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Dam the Debt Fall 2016
Washington College’s Dam the Debt Program helps lower debt by 12.8 percent for seniors graduating in fall semester.
Dam the Debt, Washington College’s program to lower student loan debt, is back in action helping students who are graduating at the end of the fall 2016 semester. College President Sheila Bair today announced that the College will provide $22,000 for distribution among eight eligible graduating seniors who are carrying subsidized federal loan debt this semester.
“I’m pleased to announce that we have continued to generate funding for this program through generous individual and corporate donors,” President Bair says. “Last spring, we provided $315,000 to eligible graduating seniors, and we are excited to continue this for students who are finishing up in this fall semester of 2016.”
Dam the Debt will reduce $22,000 in federally subsidized loans for eight graduating seniors from five states. Amounts vary depending upon the students’ loans, but the average reduction is $2,750. The students will receive a grant from the College toward their financial aid package intended to replace the amount of the students’ federally subsidized loans taken out for the fall 2016 semester. The average total federal loan debt—subsidized and unsubsidized—for students receiving the Dam the Debt grant is $21,419. As a result of the Dam the Debt grants, the students will see, on average, a 12.8 percent reduction in their total federal loan burden when they finish their Washington College career.
As one of her first initiatives to tackle the problem of student loan debt, President Bair inaugurated Dam the Debt last year, and to date the program has raised nearly $1.2 million committed over four years. Donors include BB&T, Avant, TD Bank, Santander Bank, blooom, Inc., and John and Peggy Bacon. The College hopes to raise at least $1 million more for future debt reductions for qualifying seniors who are graduating each semester. At its launch in May, the program reduced the federally subsidized loan debt of 119 qualifying seniors by an average of $2,630, a 10.2 percent reduction in their total federal loan burden.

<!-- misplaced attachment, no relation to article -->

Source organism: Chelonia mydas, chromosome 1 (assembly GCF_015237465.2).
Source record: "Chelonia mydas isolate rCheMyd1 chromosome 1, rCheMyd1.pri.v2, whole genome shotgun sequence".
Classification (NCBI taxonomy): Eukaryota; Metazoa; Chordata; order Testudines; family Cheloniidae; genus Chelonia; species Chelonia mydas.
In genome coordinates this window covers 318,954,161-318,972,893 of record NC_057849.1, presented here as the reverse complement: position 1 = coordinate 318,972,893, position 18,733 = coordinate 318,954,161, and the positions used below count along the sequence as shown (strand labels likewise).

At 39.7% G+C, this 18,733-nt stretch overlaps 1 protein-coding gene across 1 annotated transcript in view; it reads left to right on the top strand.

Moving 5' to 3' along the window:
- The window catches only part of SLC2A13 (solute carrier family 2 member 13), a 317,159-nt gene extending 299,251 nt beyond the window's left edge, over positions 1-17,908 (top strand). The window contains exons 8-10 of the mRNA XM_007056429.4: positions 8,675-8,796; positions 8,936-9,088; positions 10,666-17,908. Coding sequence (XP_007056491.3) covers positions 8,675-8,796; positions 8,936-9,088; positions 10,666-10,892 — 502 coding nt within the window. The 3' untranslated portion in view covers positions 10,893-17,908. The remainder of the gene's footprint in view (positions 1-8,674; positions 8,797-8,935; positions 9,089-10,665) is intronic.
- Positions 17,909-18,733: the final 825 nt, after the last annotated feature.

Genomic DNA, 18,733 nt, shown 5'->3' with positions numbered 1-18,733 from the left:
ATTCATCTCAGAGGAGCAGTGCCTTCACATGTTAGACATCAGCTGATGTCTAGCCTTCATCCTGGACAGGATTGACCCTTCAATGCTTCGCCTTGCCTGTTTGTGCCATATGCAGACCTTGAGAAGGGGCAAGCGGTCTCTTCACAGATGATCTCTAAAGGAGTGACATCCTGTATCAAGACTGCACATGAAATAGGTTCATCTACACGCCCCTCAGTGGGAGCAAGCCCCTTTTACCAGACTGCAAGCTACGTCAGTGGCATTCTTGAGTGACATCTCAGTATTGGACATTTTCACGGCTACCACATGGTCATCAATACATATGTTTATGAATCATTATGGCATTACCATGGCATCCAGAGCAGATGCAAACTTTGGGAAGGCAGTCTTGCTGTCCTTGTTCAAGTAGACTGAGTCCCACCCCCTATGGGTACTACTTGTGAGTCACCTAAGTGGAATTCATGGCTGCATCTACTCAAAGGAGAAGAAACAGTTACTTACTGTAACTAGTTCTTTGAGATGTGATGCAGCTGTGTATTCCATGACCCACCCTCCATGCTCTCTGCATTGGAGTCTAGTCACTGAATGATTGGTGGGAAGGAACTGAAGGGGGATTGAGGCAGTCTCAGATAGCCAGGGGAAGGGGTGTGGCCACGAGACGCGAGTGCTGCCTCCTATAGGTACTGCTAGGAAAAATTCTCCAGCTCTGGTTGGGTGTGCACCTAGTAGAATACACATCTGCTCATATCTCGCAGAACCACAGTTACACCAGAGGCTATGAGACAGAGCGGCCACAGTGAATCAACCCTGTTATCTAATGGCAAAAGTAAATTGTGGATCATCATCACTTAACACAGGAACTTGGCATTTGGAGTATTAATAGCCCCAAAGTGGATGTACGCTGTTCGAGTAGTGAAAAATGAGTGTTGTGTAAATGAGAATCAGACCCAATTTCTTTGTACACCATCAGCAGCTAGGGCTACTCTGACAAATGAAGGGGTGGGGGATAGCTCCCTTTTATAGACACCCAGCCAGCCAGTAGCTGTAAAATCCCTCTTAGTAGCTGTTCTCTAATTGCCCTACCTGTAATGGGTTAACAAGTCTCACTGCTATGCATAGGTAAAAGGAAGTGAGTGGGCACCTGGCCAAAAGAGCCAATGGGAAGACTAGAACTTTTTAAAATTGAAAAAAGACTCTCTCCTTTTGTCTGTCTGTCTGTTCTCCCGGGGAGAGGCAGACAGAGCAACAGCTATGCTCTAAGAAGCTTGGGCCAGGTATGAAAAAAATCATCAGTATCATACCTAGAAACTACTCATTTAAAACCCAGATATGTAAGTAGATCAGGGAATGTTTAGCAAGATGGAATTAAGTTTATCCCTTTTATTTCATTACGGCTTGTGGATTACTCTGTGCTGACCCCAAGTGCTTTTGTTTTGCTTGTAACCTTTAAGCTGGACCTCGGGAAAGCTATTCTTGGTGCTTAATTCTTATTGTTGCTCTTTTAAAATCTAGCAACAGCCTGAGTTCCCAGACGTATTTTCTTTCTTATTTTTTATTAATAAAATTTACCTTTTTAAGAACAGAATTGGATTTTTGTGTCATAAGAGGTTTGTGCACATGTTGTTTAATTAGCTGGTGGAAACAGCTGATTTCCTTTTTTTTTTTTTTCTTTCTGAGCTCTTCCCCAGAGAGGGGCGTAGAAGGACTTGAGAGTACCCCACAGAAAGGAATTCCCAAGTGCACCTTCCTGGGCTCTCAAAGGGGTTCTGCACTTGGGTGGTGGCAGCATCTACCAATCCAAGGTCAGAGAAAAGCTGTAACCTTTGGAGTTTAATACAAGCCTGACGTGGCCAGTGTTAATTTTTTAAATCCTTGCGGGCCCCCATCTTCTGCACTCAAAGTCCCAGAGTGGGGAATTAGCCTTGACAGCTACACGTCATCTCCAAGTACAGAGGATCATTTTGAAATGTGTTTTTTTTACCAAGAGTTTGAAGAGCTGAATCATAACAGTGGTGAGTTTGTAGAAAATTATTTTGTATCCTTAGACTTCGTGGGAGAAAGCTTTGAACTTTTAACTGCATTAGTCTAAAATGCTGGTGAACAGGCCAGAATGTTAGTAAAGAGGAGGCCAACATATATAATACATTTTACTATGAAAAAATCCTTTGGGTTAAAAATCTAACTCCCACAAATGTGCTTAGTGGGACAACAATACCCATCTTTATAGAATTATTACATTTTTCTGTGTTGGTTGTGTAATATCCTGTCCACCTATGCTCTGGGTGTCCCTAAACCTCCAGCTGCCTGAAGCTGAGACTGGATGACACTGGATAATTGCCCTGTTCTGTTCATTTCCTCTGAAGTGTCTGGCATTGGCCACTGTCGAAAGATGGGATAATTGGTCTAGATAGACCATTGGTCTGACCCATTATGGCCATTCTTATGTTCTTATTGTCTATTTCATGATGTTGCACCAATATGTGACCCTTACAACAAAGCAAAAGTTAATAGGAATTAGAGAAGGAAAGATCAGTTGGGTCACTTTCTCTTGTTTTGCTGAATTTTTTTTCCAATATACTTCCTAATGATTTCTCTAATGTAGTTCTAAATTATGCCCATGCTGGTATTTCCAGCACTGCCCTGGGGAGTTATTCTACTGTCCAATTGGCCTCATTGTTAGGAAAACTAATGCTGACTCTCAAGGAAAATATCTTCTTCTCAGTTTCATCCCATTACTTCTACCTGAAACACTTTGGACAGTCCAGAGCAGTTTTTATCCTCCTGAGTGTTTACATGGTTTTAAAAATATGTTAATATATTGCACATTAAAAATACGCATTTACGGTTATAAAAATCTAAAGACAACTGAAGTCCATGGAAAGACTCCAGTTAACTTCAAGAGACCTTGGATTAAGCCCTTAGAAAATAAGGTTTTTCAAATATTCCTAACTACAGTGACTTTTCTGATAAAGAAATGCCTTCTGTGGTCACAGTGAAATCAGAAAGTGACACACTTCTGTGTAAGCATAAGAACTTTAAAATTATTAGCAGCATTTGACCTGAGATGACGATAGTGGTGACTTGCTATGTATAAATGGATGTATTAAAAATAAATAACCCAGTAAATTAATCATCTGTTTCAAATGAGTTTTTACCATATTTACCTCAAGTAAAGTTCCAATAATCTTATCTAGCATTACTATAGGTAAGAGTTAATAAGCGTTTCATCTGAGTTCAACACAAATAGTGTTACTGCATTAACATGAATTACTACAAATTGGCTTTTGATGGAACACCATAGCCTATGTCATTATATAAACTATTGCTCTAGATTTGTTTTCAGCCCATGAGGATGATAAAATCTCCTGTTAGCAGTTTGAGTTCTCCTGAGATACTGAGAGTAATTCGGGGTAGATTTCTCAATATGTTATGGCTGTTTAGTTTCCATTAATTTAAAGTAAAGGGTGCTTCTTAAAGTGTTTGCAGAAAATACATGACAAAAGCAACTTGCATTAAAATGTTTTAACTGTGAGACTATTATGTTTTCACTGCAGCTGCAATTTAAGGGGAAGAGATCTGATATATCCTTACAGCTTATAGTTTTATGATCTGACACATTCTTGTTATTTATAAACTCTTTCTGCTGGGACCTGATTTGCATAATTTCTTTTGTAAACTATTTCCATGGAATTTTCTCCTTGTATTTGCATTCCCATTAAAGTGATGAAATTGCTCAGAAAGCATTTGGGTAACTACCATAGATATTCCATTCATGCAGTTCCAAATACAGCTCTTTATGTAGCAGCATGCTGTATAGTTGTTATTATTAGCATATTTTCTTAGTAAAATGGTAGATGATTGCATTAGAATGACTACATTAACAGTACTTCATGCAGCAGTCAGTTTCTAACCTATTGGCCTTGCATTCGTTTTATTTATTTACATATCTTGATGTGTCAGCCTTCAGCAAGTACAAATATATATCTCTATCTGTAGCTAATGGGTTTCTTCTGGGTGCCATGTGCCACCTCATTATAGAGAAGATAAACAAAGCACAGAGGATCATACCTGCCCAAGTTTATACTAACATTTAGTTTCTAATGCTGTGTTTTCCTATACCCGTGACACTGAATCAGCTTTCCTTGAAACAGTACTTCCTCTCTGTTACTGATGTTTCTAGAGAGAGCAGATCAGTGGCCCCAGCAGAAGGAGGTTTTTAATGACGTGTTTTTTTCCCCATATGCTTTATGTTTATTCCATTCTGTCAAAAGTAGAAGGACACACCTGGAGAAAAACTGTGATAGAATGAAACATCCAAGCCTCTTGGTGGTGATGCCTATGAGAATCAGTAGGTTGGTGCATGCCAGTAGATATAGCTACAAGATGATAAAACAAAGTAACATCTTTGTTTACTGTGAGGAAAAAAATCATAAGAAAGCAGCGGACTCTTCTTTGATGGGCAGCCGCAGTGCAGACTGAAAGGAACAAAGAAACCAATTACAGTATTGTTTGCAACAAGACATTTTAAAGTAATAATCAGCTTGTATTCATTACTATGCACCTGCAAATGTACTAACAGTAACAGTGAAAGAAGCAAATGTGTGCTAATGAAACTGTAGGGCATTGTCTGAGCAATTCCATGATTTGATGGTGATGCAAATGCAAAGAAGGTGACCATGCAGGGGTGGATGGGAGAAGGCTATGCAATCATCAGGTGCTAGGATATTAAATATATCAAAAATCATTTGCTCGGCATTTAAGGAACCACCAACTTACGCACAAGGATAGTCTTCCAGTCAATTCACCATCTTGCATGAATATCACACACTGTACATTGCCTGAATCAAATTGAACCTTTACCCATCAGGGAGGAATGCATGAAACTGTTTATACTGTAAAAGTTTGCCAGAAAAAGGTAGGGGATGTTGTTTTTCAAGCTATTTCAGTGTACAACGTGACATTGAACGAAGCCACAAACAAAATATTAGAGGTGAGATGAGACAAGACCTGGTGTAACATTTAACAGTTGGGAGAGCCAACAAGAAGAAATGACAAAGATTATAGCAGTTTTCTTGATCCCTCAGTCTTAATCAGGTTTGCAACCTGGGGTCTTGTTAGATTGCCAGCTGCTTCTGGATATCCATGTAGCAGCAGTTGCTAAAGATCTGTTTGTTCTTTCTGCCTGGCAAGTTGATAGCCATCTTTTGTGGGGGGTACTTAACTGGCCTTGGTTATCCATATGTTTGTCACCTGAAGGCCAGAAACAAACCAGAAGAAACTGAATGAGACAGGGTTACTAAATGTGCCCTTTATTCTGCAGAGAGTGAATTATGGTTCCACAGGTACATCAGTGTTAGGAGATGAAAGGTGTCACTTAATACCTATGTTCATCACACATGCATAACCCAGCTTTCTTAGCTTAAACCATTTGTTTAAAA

Dam the Debt represents only one facet of Bair’s campaign to increase college affordability and access. In November, the College announced FixedFor4, a new plan that fixes tuition at the same rate for the entire four years of an undergraduate’s career at Washington College. In August, the first group of students in George’s Brigade matriculated as part of the Class of 2020; this program provides full tuition, room, and board to high-need, high-achieving students. Also in August, the College announced the Saver’s Scholarship, a College-matched award up to $2,500 annually, for students and families who use proceeds from a 529 or Educational Savings Account for tuition.
President Bair spearheaded these programs in response to the growing student debt crisis and to make college more accessible and affordable. As college degrees have become increasingly valuable, but wages have remained stagnant, many students and families have had to rely on financial aid to pay for higher education.
“The manner in which we at Washington College are committed to educating our students—with low teacher-to-student ratios, small class sizes, extensive opportunities for hands-on learning, one-on-one faculty mentoring, and post-graduate career and graduate school placement—is the best way to provide high-quality undergraduate education,” President Bair says. “Unfortunately, it is not inexpensive. So we are equally committed to finding creative, realistic ways to make this education more affordable for everyone.”